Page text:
Another practical piece of advice is to organise your daily cleaning so that all areas of the establishment are completely dry by the time your staff arrive the next day.

Get ready for bad weather

Ice and snow are the root of many accidents in the winter months, but there are things you can do to minimise risk. You should be prepared to do your own gritting, alongside any gritting the council does. You should pay particular attention to outdoor stairways, entrance steps and pathways. Make note of every are you grit and when, to avoid duplicating work.

If snow is predicted, cover pathways in grit to make it easier to remove any snow obstructing entry to your club. You should always try to clear as much snow as possible, though you should never compromise your safety or expect staff to undertake tasks that might put them at risk.

Clear away equipment

Your club is likely to have plenty of equipment. If it is misused or tripped over, this could be a significant hazard. Make sure all items are cleared away after use and kept in a secure, locked area. You could also implement a policy to ensure a staff member is always present when equipment is being used. This will help minimise incidents as the member of staff can make sure members aren’t using anything improperly or dangerously.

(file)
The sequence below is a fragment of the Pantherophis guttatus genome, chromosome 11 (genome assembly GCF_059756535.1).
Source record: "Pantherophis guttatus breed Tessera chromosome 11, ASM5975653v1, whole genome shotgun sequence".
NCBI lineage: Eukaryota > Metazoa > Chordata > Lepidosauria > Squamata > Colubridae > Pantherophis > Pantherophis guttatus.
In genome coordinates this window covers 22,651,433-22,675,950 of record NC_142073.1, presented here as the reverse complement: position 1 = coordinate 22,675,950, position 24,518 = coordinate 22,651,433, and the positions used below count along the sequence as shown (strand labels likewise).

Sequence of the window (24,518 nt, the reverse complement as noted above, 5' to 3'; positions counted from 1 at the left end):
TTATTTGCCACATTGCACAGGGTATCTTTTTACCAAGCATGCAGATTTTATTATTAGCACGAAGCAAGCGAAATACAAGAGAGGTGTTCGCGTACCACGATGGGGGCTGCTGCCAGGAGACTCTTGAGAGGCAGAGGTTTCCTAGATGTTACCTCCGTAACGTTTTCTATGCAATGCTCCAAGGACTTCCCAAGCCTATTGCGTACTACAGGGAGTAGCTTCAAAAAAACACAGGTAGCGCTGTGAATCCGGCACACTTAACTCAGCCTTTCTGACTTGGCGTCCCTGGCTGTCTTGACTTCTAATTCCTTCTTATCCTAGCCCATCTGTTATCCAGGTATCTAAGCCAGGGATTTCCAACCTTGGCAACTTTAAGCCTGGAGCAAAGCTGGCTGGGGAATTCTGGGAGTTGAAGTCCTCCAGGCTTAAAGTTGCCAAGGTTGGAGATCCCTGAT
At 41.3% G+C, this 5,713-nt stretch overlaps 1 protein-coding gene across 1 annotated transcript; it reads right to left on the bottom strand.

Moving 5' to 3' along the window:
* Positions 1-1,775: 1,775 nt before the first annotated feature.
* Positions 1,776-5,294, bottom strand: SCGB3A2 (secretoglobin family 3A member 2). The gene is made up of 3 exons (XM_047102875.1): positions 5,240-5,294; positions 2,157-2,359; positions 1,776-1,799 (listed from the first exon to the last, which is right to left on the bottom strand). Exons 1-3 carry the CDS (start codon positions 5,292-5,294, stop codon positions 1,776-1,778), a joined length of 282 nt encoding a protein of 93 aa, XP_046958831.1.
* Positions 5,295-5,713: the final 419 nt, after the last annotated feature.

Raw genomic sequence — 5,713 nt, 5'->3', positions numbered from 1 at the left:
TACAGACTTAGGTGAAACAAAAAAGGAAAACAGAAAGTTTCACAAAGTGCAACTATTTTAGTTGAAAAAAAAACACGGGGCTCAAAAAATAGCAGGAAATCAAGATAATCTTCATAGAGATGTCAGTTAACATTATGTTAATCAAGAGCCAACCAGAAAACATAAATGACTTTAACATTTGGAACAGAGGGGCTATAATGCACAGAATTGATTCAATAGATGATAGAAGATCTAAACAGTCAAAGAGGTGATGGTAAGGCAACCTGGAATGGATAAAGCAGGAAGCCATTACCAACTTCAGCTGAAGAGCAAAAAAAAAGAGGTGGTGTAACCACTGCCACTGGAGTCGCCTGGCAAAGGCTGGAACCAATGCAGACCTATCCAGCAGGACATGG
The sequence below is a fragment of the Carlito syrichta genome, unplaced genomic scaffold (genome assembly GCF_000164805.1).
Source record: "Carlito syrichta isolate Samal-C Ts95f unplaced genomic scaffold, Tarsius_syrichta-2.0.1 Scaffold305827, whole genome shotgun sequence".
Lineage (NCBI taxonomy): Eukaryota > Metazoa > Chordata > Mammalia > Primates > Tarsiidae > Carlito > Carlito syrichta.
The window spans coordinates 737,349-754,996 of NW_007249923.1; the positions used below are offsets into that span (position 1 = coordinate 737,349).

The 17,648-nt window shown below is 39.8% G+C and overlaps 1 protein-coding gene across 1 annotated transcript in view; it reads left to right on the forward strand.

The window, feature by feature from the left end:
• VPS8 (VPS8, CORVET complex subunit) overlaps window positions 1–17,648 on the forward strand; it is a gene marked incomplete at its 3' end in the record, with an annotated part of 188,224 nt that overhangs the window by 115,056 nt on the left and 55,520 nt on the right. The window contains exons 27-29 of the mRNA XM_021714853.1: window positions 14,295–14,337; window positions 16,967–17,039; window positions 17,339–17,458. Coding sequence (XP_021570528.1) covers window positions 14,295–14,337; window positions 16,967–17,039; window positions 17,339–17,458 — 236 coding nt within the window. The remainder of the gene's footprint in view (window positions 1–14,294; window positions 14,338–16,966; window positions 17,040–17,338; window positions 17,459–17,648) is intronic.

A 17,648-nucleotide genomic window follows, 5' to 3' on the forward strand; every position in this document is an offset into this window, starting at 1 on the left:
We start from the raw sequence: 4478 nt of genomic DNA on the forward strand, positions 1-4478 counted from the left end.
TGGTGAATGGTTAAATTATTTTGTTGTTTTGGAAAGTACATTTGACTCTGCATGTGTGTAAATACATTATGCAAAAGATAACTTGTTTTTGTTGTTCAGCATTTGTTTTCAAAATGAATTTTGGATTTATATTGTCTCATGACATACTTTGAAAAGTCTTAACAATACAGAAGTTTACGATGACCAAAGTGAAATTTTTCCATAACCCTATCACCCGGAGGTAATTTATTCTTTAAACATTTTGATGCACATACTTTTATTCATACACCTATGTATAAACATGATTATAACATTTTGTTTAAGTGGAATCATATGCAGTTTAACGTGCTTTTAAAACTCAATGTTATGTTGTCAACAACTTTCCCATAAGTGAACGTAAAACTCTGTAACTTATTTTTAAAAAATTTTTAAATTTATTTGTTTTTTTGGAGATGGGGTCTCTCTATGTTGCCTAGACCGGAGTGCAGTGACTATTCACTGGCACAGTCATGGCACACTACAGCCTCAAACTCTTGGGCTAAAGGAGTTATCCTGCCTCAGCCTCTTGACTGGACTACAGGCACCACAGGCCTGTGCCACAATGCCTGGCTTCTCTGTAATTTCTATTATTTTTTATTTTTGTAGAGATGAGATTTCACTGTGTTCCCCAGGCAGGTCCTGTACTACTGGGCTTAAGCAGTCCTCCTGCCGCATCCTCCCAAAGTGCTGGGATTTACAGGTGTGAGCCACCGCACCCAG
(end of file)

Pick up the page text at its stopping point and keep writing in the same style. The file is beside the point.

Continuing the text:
You should also put in a strict policy to ensure all competitors and members wear proper safety equipment (such as helmets, pads, gloves etc) to every practice and game.

Don’t take your eye off the ball

One of the most important things, is to actively monitor your risk. Don’t put procedures in place then forget about them until something happens.

Set yourself a routine or schedule, and review all potential risks at periodic intervals. This will demonstrate that you are doing everything within your power to protect yourself, your staff and your members or customers.

Constant monitoring also means that you are also consistently reducing the risk for everyone, making sure that it’s highly unlikely for an accident to happen.

Times to be aware of are in periods of severe weather, any material changes to your premises, or through cleaning schedules.

What next?

Review the advice above and take a look at your existing policies and procedures. If you’re not sure they stack up, or if you think there are areas of risk at your club. Take action now. Don’t wait until it’s too late, and someone gets hurt.

If you need support or advice through this process, we have a specialist risk management team on hand to walk you through the minefield of regulation around this topic. And we can provide the peace of mind you need to stay safe.

So get in touch with our team, who’ll be happy to support you.

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Oliver Calvert

Oliver Calvert